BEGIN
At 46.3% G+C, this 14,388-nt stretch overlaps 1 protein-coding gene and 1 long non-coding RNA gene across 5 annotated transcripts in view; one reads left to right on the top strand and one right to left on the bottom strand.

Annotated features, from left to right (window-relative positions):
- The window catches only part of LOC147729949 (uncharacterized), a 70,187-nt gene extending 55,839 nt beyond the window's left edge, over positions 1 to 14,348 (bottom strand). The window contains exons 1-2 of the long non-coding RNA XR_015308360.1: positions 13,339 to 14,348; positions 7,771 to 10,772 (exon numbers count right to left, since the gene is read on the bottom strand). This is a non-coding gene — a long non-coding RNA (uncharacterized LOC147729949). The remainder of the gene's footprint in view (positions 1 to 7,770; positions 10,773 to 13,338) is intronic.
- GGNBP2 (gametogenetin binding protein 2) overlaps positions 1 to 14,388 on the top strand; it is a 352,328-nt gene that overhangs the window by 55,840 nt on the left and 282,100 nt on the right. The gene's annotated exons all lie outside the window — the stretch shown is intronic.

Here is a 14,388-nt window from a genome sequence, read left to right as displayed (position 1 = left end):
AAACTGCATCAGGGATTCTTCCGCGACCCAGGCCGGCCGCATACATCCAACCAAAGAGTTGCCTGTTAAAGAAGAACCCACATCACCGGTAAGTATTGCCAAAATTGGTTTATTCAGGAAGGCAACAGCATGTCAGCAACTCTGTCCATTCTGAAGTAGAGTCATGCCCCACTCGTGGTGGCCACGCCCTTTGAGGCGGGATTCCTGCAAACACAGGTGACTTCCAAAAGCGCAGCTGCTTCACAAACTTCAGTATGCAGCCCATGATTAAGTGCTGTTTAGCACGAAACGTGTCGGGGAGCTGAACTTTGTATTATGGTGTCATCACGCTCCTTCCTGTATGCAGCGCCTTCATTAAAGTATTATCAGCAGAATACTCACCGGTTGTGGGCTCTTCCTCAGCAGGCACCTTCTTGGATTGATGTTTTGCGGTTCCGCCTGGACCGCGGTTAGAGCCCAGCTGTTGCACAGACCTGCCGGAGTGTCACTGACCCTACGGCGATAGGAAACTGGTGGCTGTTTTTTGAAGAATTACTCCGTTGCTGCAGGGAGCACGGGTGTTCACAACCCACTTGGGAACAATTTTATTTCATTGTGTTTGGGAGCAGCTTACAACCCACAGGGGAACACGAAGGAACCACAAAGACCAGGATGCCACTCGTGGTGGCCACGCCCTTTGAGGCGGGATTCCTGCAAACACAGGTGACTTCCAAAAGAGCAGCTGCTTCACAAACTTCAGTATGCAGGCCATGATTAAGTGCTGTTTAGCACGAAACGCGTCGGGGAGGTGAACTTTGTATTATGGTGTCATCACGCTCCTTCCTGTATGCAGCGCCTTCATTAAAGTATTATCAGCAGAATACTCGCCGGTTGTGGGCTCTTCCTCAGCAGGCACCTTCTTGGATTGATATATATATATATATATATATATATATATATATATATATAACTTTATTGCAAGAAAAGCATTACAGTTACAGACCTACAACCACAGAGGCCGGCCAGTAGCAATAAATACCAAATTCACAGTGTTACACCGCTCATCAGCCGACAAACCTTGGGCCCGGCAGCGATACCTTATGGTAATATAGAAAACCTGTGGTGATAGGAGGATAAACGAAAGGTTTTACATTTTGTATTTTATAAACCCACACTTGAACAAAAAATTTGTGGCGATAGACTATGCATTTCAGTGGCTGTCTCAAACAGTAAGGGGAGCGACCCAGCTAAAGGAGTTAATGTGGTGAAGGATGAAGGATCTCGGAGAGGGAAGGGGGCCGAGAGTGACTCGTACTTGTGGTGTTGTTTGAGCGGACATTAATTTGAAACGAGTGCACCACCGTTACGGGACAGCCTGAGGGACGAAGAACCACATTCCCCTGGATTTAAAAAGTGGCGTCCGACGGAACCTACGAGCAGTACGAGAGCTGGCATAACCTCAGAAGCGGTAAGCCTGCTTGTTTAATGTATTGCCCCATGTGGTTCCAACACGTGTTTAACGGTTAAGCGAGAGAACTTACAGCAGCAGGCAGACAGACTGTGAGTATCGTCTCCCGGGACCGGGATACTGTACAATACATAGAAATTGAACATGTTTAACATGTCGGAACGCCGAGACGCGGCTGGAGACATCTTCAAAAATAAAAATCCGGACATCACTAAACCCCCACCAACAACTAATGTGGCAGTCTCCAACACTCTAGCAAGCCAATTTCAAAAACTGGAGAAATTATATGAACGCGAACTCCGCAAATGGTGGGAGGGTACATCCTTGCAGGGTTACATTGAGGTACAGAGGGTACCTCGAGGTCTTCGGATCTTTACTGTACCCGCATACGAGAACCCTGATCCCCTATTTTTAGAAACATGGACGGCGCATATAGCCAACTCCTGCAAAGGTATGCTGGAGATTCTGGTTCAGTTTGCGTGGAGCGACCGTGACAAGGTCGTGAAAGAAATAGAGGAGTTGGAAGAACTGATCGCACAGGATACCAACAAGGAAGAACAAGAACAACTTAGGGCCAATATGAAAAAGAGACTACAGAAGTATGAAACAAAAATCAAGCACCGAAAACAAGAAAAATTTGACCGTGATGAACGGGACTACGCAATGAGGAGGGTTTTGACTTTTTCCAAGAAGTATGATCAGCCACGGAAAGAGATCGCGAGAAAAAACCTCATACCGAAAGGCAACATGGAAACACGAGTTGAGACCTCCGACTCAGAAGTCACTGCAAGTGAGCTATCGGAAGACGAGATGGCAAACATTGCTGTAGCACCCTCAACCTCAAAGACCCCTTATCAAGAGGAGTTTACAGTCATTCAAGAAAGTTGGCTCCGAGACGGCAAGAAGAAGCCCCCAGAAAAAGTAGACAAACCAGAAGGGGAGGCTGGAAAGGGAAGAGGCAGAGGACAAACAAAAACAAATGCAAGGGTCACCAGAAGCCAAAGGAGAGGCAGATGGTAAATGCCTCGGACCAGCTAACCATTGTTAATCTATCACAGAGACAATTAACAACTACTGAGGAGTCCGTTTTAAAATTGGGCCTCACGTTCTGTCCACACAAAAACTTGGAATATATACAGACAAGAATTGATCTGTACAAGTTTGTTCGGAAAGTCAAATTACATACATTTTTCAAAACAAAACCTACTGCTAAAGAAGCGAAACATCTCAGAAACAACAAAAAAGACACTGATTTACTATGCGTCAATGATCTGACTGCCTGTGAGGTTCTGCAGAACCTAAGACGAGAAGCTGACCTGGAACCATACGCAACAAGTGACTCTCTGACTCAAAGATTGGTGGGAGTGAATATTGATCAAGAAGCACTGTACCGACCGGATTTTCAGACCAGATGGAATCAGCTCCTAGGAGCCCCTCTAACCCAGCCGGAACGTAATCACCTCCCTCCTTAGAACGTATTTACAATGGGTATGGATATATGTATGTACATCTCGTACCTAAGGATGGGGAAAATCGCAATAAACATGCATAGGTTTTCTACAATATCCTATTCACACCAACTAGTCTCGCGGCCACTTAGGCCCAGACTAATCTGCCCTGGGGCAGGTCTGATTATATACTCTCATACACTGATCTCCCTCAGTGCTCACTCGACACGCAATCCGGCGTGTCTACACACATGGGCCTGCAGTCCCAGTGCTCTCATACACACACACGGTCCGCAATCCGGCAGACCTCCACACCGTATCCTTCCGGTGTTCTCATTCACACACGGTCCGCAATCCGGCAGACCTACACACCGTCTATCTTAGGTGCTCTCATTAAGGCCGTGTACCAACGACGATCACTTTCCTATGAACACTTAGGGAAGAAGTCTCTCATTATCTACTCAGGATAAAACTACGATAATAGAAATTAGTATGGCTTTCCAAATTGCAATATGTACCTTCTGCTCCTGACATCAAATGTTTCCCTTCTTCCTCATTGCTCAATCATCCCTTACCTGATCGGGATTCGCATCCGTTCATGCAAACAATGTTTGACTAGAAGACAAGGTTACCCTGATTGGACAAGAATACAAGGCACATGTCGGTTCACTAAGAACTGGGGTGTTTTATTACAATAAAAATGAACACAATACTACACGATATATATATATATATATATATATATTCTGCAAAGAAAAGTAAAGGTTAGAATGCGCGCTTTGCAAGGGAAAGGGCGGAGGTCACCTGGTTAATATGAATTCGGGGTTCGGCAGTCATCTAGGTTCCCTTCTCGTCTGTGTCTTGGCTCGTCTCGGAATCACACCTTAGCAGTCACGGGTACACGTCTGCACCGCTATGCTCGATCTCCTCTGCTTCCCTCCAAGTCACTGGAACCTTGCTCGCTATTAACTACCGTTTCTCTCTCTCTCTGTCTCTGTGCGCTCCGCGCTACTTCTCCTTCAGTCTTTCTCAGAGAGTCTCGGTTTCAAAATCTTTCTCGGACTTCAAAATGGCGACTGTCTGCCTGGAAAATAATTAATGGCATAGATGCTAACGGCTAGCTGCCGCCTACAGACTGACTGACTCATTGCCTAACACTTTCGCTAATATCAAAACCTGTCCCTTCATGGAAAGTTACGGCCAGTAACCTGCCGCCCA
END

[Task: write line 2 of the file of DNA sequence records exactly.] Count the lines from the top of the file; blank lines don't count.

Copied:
Annotated features, from left to right (window-relative positions):